Sheepdog showdown on Vashon

Eager border collies and a few (sometimes) freaky sheep mix it up in an island pasture.
Crosscut archive image.

Tucker, a border collie, driving his sheep during a late-day run.

Eager border collies and a few (sometimes) freaky sheep mix it up in an island pasture.

Laura Vishoot and her border collie, Tucker, had four sheep cornered near the gate of an eight-by nine-foot pen. Tucker crouched tensely in the grass as he and Vishoot stared down the wide-eyed flock of four freshly sheared sheep. The sheep inched in unison toward the pen-gate and finally lurched inside. Vishoot swung the gate shut and the thinning crowd cheered and applauded.

Welcome to the Vashon Sheepdog Classic. The annual three-day event drew more than 60 sheepherding teams and about 700 spectators last Saturday, according to organizer Maggi McClure. The handlers and the dogs — mostly border collies, though there were also a few kelpies — competed last weekend at Vashon's Misty Isle Farm. (There was also a competition on Friday for less experienced teams.)

Crosscut archive image.
Vashon Sheepdog Classic draws big crowds. Credit: Bill Lucia

Sheepherding competitions test the ability of handlers and dogs to gather and guide groups of four or five sheep through a course the size of three or four football fields. Each team gets one run, or ‘trial,’ per day where they must complete a series of herding tasks. The handlers communicate with their dogs using whistles and words, sometimes while the dog is out of sight and nearly a quarter mile away. Judges grade the team’s efficiency and style on a 100-point scale, deducting points if the dog herds the sheep on a meandering path, or causes any of them to bolt from the pack. If a dog bites a sheep — this is known as a ‘grip’ — it is disqualified.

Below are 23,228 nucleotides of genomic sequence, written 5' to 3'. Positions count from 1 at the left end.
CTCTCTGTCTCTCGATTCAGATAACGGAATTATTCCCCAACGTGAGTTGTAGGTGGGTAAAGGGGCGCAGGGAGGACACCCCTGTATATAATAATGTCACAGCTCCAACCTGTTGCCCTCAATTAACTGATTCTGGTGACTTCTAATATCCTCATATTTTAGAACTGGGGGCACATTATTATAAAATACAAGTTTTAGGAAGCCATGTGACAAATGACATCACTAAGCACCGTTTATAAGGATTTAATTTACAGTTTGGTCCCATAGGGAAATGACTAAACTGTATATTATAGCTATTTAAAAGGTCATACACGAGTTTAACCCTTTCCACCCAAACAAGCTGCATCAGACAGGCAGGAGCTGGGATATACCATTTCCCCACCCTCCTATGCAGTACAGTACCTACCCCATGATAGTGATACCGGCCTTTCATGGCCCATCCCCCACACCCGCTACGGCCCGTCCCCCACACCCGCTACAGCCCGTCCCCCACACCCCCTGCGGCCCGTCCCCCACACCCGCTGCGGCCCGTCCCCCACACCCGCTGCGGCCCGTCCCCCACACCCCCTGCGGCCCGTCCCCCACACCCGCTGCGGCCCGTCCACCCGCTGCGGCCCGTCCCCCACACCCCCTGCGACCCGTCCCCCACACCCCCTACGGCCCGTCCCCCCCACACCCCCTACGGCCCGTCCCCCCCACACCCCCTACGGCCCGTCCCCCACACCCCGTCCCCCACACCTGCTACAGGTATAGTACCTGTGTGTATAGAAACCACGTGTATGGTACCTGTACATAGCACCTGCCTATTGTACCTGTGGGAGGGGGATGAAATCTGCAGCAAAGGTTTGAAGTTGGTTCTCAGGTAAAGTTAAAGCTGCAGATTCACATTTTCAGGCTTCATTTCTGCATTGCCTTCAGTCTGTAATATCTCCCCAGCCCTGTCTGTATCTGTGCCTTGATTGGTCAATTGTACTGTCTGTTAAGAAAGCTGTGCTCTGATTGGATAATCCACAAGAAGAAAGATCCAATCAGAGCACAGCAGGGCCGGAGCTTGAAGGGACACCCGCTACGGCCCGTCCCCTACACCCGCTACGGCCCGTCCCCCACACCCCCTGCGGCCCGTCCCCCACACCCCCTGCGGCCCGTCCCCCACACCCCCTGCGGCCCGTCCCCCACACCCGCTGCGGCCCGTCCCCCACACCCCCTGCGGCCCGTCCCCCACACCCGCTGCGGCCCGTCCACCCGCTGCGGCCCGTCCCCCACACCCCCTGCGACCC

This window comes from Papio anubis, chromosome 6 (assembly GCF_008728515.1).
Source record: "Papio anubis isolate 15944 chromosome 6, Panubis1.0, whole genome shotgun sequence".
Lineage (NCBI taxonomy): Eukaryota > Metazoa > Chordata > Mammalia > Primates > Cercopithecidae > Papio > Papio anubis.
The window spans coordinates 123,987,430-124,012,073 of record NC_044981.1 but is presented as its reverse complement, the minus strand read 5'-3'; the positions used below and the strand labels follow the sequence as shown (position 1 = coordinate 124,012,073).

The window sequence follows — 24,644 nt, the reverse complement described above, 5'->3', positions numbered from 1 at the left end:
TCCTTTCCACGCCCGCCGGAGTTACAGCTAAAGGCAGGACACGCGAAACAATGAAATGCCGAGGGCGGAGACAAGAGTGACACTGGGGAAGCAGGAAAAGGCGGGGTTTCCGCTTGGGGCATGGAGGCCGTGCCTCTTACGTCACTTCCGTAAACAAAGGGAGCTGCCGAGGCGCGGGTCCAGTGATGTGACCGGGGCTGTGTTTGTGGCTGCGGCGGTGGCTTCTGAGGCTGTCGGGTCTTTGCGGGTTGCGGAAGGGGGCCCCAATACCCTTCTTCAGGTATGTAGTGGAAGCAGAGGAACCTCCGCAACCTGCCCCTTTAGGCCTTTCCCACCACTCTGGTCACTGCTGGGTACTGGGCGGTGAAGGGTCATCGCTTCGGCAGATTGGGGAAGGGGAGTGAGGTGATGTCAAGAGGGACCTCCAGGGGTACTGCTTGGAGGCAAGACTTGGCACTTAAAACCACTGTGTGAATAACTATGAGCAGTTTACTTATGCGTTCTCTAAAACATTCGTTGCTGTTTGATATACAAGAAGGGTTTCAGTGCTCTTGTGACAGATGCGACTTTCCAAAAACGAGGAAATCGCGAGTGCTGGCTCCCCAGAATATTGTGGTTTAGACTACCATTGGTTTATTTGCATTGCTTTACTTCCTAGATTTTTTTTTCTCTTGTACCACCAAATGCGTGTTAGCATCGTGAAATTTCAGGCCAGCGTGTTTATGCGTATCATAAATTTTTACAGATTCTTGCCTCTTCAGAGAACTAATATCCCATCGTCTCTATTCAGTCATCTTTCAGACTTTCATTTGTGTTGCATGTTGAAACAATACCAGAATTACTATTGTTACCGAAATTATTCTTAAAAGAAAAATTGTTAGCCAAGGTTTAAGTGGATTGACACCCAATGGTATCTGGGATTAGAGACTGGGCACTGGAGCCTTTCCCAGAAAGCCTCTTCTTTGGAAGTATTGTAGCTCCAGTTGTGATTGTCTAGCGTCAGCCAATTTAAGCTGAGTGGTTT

“It’s exhilarating to run the dog at a competition,” says Ray Coapman, from Montague, CA, who along with his dog, Jill, won Saturday’s competition by scoring 95 out of 100 possible points. “I could see she was moving them perfectly, moving them along at the ideal speed. I wanted to keep nice steady pressure on the sheep, and it worked out. There wasn't one real freaky [sheep]. Once in a while you get a freak-out that wants to get up and go.”

While it’s a niche sport, sheepherding has a dedicated group of competitors in the Pacific Northwest, some who drive hundreds of miles to compete in contests as far away as California, Wyoming, Colorado and even Middletown, Virginia where the National Sheepdog Finals are held each year. Nationwide there are about 1,000 sheepdog teams competing in the top-level contests known as “open runs,” according to Herbert Holmes, President of the United States Border Collie Handler’s Association. Holmes said that about another 3,000 handlers and dogs compete in other divisions.

“When I first started a lot of people were ranchers or farmers,” says Patrick Shannahan, who’s been herding with sheepdogs for over 23 years, both competitively and on his farm. “Today a lot are hobbyists. A lot of people start out and then decide to have a small farm and change lifestyles.”

Shannahan works as a professional sheepdog trainer and also has a ranch with about 300 sheep in Caldwell, Idaho. He has won the National Sheepdog Finals twice, once with his dog, Riggs, who has been competing for almost a decade and is something of a rock star on the local herding circuit.

Veteran sheepdog trainer Patrick Shannahan on what makes a good trial run.

“This is a weird way to want to spend your time,” allows McClure, who has organized the competition since 2010 and also competes with her four-year-old border collie, Rob. “It’s like golf. Perfection is so hard to achieve. It’s like you’re having a dance between the dog and the sheep.”